BlackBerry shares sink over Fairfax bid

REUTERS/Mark Blinch

REUTERS/Mark Blinch

Alastair Sharp, REUTERS

, Last Updated: 4:47 PM ET

TORONTO  - BlackBerry Ltd shares fell 5% on Wednesday on rising doubts a $4.7 billion US takeover offer for the struggling smartphone maker by Fairfax Financial Holdings Ltd will succeed.

Shares of BlackBerry traded at $8.10 US on Nasdaq in afternoon trading, well below the $9-a-share offer.

BlackBerry and Fairfax, its largest shareholder with an almost 10% stake, unveiled the plans on Monday for a consortium led by Fairfax to make a takeover bid.

But so far, none of the other potential investors have been disclosed. Fairfax is not expected to contribute more than its existing stake and has left itself the option of exiting after reviewing BlackBerry's books and operation.

"I don't think people see it as a real bid," said Eric Jackson of hedge fund Ironfire Capital, who closed a small position in BlackBerry after its June earnings report. "It wasn't a firm offer and (Fairfax chief executive) Prem (Watsa) can walk away from the deal at any time with no penalty."

Fairfax's Watsa is personally seeking more than $1 billion US from several leading Canadian and U.S. pension and private-equity funds to support the $4.7 billion US bid, the Globe and Mail reported on Wednesday, citing unnamed people familiar with the discussions.

The sources said that as of Tuesday only one pension fund, the Ontario Teachers' Pension Plan, was seriously considering joining the buyout consortium. Teachers declined to comment on the report.

Fairfax could not be reached immediately for comment. BlackBerry declined to provide an immediate comment.

Jackson said the falling share price showed that investors are dubious that Ontario Teachers' or other Canadian pension funds can be convinced to take part.

The Globe and Mail said Watsa was pitching the acquisition as a leveraged buyout that would be financed with more than $3 billion US in bank loans, $1 billion US in equity from institutions and Fairfax's nearly 10% stake in BlackBerry.

Bernstein analyst Pierre Ferragu said he doubted financial sponsors would be comfortable with $3 billion US of debt, given the only collateral BlackBerry could offer is its patent portfolio, which he valued between $800 million US and $1.5 billion US.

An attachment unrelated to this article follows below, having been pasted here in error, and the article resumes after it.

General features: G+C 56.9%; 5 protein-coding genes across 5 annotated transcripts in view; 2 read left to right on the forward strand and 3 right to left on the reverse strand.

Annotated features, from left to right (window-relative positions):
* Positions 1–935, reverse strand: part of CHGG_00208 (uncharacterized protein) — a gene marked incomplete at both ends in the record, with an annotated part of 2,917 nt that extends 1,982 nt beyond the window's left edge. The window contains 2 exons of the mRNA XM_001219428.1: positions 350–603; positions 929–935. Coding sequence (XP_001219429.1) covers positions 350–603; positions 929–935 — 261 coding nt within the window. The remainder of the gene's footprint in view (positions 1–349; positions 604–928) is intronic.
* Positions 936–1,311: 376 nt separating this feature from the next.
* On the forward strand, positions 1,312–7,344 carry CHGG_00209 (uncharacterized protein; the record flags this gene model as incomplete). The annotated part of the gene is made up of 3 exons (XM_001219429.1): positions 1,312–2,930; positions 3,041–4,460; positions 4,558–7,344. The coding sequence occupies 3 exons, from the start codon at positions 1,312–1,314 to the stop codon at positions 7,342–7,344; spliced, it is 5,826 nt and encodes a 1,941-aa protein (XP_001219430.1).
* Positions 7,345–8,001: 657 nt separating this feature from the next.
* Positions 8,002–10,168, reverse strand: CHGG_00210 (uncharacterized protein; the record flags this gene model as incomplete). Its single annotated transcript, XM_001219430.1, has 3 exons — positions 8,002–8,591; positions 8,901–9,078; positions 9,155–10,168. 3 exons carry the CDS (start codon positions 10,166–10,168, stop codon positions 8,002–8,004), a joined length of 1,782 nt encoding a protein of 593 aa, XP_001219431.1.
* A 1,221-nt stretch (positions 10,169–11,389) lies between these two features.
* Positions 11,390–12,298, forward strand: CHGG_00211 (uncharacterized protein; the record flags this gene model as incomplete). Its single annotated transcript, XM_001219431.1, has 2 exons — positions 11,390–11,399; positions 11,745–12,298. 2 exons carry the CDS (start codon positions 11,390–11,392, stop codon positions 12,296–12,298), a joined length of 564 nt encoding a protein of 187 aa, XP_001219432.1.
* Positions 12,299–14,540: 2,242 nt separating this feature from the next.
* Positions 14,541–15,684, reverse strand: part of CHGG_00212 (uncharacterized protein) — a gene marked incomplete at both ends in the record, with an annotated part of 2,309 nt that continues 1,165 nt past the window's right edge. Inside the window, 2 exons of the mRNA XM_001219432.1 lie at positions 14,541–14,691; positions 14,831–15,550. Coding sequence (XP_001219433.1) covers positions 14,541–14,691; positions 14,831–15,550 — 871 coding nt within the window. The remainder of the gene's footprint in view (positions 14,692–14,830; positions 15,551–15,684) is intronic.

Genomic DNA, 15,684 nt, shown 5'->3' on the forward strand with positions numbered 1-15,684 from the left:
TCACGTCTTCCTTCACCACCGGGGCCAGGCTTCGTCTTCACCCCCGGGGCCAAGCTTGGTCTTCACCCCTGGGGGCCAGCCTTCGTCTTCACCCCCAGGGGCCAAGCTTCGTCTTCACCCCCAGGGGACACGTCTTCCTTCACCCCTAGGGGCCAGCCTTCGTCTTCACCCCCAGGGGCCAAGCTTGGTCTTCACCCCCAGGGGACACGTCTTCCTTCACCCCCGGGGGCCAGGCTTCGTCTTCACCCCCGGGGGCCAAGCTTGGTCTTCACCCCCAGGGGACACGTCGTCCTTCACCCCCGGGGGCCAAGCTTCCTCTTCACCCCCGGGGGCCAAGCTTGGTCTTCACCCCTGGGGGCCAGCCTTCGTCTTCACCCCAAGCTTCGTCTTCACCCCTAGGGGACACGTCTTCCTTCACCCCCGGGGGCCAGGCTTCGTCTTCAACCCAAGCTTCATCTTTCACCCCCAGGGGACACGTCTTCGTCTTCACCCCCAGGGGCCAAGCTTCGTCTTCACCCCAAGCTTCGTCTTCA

"We believe the Fairfax initiative is unlikely to come to fruition and see the next valuation floor for the stock at $5 (US)," he wrote in a note to clients.

If it falls short of raising the equity to help finance the bid, the Globe said Fairfax intends to arrange a short-term bridge loan that could be repaid with BlackBerry's cash holdings of about $2.6 billion US.

"Prem Watsa has to come up with other interested parties and to me it's a pretty unappetizing deal," said Barry Schwartz, portfolio manager at Baskin Financial Services in Toronto, which does not own BlackBerry shares.

"It would be more appetizing if Prem was putting up more of his own cash to make the deal so it makes you wonder what's going on," he said.

But rating agency Fitch warned that a further concentration of Fairfax's capital in BlackBerry could have a negative impact on its rating of the insurer. Moody's had earlier said the bid was credit negative for Fairfax because moving its public stake into a private deal reduces liquidity.

BlackBerry, which put itself on the block in August, warned last Friday of dropping sales, a big operating loss and job cuts.

Even if the Fairfax bid succeeds, it is seen as giving BlackBerry some breathing room but not solving the problems that have pushed the smartphone maker into a corner.

In Toronto, BlackBerry stock was trading at $8.35. Fairfax shares were barely lower at $419.85.

 


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